According to the state League bylaws, in even-numbered years local members gathered to give suggestions for a two-year National Program. The opinions of local Leagues were often collected in the form of a consensus that was reported to the national League for consideration. Also during the even-numbered years, the League’s state council met in order to judge the organization’s progress. The first state council meeting was held on April 1, 1960, during which the aforementioned study of the state financial system was undertaken. The program handouts from the state council meetings of 1960 and 1962 are included in this collection. It appears that the tradition of state council meetings faded with the third and final council meeting held in 1964. A state convention was held annually to elect officers, adopt the state program and budget, and to consider bylaw amendments. The number of local League members determined representation at the convention. State program items considered at the convention were those issues requiring state legislative action or issues that affected all three counties in Delaware. The state convention was originally convened during the odd-number years, but after the elimination of the council meetings, the convention began to be held annually.

Though the organization originally targeted women in an effort to encourage their participation in government, membership and participation were not limited to women or women’s issues. The League was a non-partisan organization; however, members were encouraged to be active in party politics. Only League board members and lobbyists were prohibited from running for office or taking any visible role in city, county, state, federal, or school board elections.

All members were expected to join a committee of their choice and to attend unit discussion meetings pertaining to study topics. Because of the LWVGN’s constant community involvement and concern, many issue areas evolved into “continuing responsibilities.” The responsibilities included areas such as voter services, government study, land use, and social policy. While the committee members continued to follow current events in each issue area, it also adopted its study to programs suggested by the state and national League. Members of the Newark branch actively participated in deciding their local program, which usually involved several different areas of community interest. A membership newsletter, The Voter, was published several times a year. The newsletter highlighted programs, reported position statements, and outlined future activities and studies. Membership dues supported such publications and financed community committee work. Fundraising was an ongoing concern for the League as members appealed to both private citizens and businesses for financial support. National and state-level education funds were established. The education funds allowed local Leagues, such as Newark, to provide donors with a tax deductible giving option. For a small fee, the local Leagues could then use the money they raised through the education fund to conduct community education projects.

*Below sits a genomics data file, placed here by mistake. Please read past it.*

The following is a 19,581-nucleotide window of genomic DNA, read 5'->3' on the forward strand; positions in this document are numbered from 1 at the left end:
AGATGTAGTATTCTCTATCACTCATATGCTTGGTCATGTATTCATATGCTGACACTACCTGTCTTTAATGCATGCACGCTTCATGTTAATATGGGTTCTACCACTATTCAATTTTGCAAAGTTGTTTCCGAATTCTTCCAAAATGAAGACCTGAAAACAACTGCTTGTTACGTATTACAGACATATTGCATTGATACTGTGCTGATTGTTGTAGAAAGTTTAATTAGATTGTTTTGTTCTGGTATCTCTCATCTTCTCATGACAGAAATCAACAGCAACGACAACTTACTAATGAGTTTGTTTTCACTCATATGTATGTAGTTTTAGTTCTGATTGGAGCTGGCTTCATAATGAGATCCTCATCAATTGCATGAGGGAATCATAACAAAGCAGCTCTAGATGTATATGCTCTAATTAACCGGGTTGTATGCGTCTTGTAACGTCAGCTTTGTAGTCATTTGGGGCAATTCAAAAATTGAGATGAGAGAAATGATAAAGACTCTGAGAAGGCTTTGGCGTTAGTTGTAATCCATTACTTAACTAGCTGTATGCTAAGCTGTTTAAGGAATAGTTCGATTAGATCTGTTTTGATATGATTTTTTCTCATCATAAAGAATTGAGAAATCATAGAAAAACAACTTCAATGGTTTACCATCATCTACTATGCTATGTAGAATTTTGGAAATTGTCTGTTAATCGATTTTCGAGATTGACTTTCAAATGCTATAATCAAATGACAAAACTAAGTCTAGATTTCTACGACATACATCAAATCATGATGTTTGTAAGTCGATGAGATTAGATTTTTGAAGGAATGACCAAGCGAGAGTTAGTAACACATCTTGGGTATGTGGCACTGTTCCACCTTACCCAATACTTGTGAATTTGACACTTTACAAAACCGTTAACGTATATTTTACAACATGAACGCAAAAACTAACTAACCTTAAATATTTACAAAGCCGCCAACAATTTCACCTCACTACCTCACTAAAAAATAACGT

At all levels, the League of Women Voters is probably best known for its work in, and devotion to, voter services. The LWVGN lobbied for simplified single registration procedures and its members volunteered in the community to register citizens to vote. An early voter registration program used a “Voter Wagon” to travel to different neighborhoods in Newark making registration more convenient. At the city the Newark’s annual Community Day, the League and other sponsors provided a voting machine to allow citizens an opportunity to practice voting. The Newark League also held receptions for local elected officials and independently published They Represent You, a guide to local officials. The Newark League also presented educational programs and sponsored candidate debates. They published local election information in They Want to Represent You and gathered information for the "Voter’s Guide", which was published by the LWVD in the Wilmington News Journal during elections years. The Newark and Wilmington Leagues often combined forces for voter services projects, as well as for land use issues that were specific to New Castle County, Delaware. Candidates meetings and debates were often co-sponsored by the Leagues in order to pool resources and to avoid over-burdening the campaigns, candidates, and public.